|Dog||Carboplatin concentration (PPM)|
|Day 0||Day 7||Day 14||Day 21||Day 28|
|Mean carboplatin level (PPM)||<0.002||0.499||0.23||0.156||0.103|
Weekly haematology results with CSR administration are reported in Table 2.
|White blood cell count 103|
|Granulocyte count 103|
|Packed cell volume (%)|
|Platelet count 103|
Constitutional clinical signs included Grade 1 lethargy in one dog (14%) and Grade 1 nausea in dog (14%) occurring within the first 7 days after administration. No local injection site reactions were noted.
Slow release chemotherapy using cisplatin has been evaluated in canine nasal tumours (Lana et al. 1997), soft tissue sarcomas (Dernell et al. 1997), osteosarcoma (Withrow et al. 1995) and squamous cell carcinomas (Kitchell et al. 1995). Carboplatin chemotherapy, an analogue of cisplatin, has been used in a variety of tumours as an intravenous or intracavitary injection. The extended exposure of cells to a cytotoxic drug at an adequate concentration is critical to achieve effectiveness. The half-life of carboplatin is approximately 60 min in dogs (Gaver et al. 1988) when injected intravenously, and this drug is undetectable 24 h after injection (Page et al. 1993).
This study revealed that CSR, when administered as an intramuscular injection, slowly releases carboplatin over 30 days. When compared to baseline levels at day 0, the highest concentration of CSR was noted at day 7 and declined by 46% by day 14. At day 21, the PPM dropped by 69% and at day 28 dropped to 79%. Platinum levels were not evaluated past day 28. As there was still detectable drug at day 28, additional studies are needed to evaluate the duration of time CSR persists in serum thus allowing for more accurate dosing intervals and assessment of possible cumulative toxicity. In addition, preliminary PK data are not yet available and would need to be evaluated prior to moving forward with a phase I clinical trial.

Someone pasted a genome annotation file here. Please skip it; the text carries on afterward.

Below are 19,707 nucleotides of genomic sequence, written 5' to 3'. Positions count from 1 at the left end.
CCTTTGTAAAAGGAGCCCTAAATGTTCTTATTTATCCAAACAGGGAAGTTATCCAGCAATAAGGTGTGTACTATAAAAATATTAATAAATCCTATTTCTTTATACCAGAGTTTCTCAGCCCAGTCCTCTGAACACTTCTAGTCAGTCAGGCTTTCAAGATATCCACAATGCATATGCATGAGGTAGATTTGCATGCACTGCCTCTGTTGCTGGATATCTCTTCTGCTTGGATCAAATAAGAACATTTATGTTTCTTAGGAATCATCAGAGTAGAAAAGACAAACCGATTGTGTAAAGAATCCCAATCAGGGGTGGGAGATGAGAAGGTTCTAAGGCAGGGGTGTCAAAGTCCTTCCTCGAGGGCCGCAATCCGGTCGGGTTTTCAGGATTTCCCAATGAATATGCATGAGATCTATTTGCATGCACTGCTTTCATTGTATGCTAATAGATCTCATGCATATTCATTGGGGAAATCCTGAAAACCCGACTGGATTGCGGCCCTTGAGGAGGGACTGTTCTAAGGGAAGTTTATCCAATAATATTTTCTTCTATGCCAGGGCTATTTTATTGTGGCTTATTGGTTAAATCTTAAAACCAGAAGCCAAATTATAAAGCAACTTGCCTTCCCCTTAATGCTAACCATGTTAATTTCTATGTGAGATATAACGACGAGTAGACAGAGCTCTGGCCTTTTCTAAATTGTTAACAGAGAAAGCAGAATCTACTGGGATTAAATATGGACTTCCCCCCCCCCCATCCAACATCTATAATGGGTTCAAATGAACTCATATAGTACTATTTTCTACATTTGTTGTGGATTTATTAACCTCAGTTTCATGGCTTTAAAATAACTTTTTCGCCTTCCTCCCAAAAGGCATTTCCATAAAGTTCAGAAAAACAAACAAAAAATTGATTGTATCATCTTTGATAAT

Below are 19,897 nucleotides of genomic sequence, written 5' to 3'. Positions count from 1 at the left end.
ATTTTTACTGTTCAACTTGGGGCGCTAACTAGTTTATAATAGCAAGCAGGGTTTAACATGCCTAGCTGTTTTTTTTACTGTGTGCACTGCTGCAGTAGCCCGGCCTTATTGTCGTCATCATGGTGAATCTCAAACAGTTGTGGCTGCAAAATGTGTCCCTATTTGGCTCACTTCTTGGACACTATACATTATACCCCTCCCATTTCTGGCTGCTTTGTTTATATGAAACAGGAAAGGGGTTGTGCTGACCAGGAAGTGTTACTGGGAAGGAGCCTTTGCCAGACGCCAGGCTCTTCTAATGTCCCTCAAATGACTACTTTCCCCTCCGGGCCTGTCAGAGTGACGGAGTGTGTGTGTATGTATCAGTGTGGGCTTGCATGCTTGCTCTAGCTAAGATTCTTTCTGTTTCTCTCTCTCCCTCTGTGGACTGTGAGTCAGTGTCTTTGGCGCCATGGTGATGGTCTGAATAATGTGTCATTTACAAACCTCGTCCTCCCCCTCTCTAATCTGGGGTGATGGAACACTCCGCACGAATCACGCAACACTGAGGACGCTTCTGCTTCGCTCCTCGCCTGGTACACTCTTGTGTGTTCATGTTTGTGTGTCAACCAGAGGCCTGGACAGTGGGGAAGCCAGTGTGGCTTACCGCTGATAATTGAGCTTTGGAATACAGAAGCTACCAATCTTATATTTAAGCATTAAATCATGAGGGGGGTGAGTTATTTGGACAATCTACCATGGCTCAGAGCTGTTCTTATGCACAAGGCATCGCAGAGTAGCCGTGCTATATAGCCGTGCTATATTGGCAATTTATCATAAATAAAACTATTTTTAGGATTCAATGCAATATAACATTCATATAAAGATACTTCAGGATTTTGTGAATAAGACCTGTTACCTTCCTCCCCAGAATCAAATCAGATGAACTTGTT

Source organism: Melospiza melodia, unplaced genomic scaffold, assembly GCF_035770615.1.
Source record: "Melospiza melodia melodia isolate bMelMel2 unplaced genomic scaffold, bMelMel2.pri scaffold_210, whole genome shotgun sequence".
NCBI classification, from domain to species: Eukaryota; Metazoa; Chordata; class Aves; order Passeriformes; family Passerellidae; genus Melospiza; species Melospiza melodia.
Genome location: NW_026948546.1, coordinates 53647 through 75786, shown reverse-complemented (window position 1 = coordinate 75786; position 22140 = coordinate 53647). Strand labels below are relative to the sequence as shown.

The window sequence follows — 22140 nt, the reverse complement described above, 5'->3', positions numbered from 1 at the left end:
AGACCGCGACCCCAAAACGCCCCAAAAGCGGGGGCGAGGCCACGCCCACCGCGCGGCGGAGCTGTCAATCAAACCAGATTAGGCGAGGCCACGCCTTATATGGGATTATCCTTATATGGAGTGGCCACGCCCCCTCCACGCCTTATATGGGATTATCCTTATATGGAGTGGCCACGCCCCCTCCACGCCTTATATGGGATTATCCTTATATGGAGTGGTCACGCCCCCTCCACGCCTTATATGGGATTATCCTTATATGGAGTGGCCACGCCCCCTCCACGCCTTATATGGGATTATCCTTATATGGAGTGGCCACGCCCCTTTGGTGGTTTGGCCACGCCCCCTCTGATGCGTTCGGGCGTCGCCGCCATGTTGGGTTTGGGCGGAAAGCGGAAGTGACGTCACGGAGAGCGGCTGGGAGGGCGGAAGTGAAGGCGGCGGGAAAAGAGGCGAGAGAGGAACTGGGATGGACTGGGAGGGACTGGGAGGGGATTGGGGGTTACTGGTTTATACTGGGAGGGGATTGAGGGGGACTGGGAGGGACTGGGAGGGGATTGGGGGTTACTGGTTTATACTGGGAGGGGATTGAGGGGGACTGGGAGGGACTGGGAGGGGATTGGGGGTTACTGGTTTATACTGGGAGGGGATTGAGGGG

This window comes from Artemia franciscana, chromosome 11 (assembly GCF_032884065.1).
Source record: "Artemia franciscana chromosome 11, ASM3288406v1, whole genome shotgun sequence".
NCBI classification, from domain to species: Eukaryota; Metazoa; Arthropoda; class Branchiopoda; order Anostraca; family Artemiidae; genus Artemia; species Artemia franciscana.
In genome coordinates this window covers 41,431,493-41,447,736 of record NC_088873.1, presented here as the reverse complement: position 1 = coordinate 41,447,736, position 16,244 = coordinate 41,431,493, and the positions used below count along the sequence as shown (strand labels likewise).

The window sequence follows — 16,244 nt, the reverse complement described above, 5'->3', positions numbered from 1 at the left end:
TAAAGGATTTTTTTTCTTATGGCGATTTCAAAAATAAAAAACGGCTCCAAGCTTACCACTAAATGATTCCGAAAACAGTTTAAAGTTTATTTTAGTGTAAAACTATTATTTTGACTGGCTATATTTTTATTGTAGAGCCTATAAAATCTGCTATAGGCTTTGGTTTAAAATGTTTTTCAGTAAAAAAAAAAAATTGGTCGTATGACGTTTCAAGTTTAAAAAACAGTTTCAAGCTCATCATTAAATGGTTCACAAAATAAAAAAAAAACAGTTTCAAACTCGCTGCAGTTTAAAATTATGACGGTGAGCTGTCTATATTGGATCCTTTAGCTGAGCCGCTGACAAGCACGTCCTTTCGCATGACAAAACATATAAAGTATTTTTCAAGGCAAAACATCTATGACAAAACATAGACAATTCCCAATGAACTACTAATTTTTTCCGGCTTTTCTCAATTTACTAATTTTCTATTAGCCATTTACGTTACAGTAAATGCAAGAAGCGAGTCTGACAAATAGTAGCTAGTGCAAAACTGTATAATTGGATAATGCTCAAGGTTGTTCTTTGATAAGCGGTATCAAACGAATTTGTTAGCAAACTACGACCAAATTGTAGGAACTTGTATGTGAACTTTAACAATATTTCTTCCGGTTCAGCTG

Mass spectrometry methods tend to be highly sensitive and are the standard method for determining platinum levels in plasma and serum (ICH Q2 (R1), 2005). The QC sample was analysed every five test samples, thus the method and analysis appear to be accurate, despite the lack of any pre-clinical or in vitro data available for this particular polymer system. According to the ICH requirements, this study did adhere to guidelines with the assay qualification; however, pre-clinical and in vitro data would need to be tested – should this product move forward in additional clinical trials.
The clinical dose of carboplatin as an i.v. injection is 300 mg m−2, however this study utilized a higher dose of 350 mg m−2. The haematological toxicity overall was highest at day 14 with thrombocytopenia noted in six (86%) out of seven dogs and neutropenia noted in three (43%) out of seven dogs. The two smallest dogs appeared to experience the highest grade haematological toxicity that persisted over 2 weeks. Smaller dogs may experience increased toxicity with body surface area dosing (Ogilvie et al. 1989; Frazier & Price 1998; Price & Frazier 1998, 1998), so more thorough drug dosing studies are needed to assess therapeutic requirements while minimizing haematological toxicity.
Three dogs that did not complete the study all experienced progressive disease and were euthanized.
Several limitations were noted in this study, including an overall small number of dogs enrolled and lack of a homogenous cancer population. Assessment of renal function with urinalysis and serum BUN/creatinine at baseline and weekly after administration would also be ideal as platinum agents are nephrotoxic, although no dogs in the study showed evidence of renal failure during the study period.
Due to its low oral bioavailability, additional routes of administration and delivery systems are being explored to help increase the exposure of cancer cells to cytotoxic amounts of carboplatin. The results showed that CSR was slowly released over 4 weeks. Additional studies are needed to assess efficacy, safety and dosage requirements.
The CSR polymer system was generously provided by Wildlife Pharmaceuticals in cooperation with SR Veterinary Technologies. The authors thank the staff members of Angel Care Cancer Center in Carlsbad, CA, for their assistance in enrolling dogs for this study. The authors also thank Dr. J. Hall at the University of Utah for completing the platinum level analysis.
SR Veterinary Technologies (3rd author) arranged for platinum testing at University of Utah. SR Vet is the company that made the drug and thus paid for the platinum testing. Clients were not paid for enrollment.
The authors declare that they have no conflicts of interest.
Dr. Tansey is primary author, Dr. Zwahlen was a senior clinician in the study and mentor to Dr. Tansey through her residency. Steven Kirschner provided the drug and platinum testing levels at SR Veterinary Technologies. Dr. Nakamura assisted with the writing, statistical analysis and editing of the manuscript.